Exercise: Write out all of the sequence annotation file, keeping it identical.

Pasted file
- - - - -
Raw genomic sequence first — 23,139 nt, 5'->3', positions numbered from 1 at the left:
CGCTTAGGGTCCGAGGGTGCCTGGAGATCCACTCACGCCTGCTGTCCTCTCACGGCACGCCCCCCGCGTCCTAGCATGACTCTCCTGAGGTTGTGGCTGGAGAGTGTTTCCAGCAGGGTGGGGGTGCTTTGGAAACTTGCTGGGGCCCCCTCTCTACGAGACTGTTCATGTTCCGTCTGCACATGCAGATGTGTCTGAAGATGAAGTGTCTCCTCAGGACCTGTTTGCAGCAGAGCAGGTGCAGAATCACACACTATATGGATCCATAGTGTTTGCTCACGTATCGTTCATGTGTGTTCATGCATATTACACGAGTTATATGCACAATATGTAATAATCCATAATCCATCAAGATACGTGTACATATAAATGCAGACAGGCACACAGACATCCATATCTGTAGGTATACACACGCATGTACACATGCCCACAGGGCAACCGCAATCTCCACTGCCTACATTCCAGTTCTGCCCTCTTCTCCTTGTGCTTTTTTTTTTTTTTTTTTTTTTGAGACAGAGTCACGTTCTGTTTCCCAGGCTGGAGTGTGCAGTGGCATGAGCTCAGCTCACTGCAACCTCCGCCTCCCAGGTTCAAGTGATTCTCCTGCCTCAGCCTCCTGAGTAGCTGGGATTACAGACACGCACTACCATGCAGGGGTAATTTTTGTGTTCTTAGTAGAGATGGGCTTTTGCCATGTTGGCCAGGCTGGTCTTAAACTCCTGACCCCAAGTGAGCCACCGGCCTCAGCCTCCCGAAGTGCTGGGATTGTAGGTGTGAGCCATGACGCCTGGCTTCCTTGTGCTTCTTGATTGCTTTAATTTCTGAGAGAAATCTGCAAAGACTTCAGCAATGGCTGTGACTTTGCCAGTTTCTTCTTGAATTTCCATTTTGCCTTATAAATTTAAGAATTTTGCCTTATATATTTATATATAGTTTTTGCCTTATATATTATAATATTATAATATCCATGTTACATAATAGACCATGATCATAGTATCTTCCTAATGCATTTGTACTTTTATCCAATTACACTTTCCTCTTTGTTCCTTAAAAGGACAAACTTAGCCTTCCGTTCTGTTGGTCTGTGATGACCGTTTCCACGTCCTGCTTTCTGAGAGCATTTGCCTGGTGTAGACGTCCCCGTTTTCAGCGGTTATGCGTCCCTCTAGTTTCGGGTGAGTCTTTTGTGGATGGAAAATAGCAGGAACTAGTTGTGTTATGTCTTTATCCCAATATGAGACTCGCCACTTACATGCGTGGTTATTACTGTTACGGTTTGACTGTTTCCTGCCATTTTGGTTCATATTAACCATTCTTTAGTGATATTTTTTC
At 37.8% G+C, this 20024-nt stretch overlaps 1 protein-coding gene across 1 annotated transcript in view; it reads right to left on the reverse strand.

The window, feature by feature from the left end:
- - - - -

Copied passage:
Raw genomic sequence first — 23,139 nt, 5'->3', positions numbered from 1 at the left:
CGCTTAGGGTCCGAGGGTGCCTGGAGATCCACTCACGCCTGCTGTCCTCTCACGGCACGCCCCCCGCGTCCTAGCATGACTCTCCTGAGGTTGTGGCTGGAGAGTGTTTCCAGCAGGGTGGGGGTGCTTTGGAAACTTGCTGGGGCCCCCTCTCTACGAGACTGTTCATGTTCCGTCTGCACATGCAGATGTGTCTGAAGATGAAGTGTCTCCTCAGGACCTGTTTGCAGCAGAGCAGGTGCAGAATCACACACTATATGGATCCATAGTGTTTGCTCACGTATCGTTCATGTGTGTTCATGCATATTACACGAGTTATATGCACAATATGTAATAATCCATAATCCATCAAGATACGTGTACATATAAATGCAGACAGGCACACAGACATCCATATCTGTAGGTATACACACGCATGTACACATGCCCACAGGGCAACCGCAATCTCCACTGCCTACATTCCAGTTCTGCCCTCTTCTCCTTGTGCTTTTTTTTTTTTTTTTTTTTTTGAGACAGAGTCACGTTCTGTTTCCCAGGCTGGAGTGTGCAGTGGCATGAGCTCAGCTCACTGCAACCTCCGCCTCCCAGGTTCAAGTGATTCTCCTGCCTCAGCCTCCTGAGTAGCTGGGATTACAGACACGCACTACCATGCAGGGGTAATTTTTGTGTTCTTAGTAGAGATGGGCTTTTGCCATGTTGGCCAGGCTGGTCTTAAACTCCTGACCCCAAGTGAGCCACCGGCCTCAGCCTCCCGAAGTGCTGGGATTGTAGGTGTGAGCCATGACGCCTGGCTTCCTTGTGCTTCTTGATTGCTTTAATTTCTGAGAGAAATCTGCAAAGACTTCAGCAATGGCTGTGACTTTGCCAGTTTCTTCTTGAATTTCCATTTTGCCTTATAAATTTAAGAATTTTGCCTTATATATTTATATATAGTTTTTGCCTTATATATTATAATATTATAATATCCATGTTACATAATAGACCATGATCATAGTATCTTCCTAATGCATTTGTACTTTTATCCAATTACACTTTCCTCTTTGTTCCTTAAAAGGACAAACTTAGCCTTCCGTTCTGTTGGTCTGTGATGACCGTTTCCACGTCCTGCTTTCTGAGAGCATTTGCCTGGTGTAGACGTCCCCGTTTTCAGCGGTTATGCGTCCCTCTAGTTTCGGGTGAGTCTTTTGTGGATGGAAAATAGCAGGAACTAGTTGTGTTATGTCTTTATCCCAATATGAGACTCGCCACTTACATGCGTGGTTATTACTGTTACGGTTTGACTGTTTCCTGCCATTTTGGTTCATATTAACCATTCTTTAGTGATATTTTTTC
At 37.8% G+C, this 20024-nt stretch overlaps 1 protein-coding gene across 1 annotated transcript in view; it reads right to left on the reverse strand.

The window, feature by feature from the left end: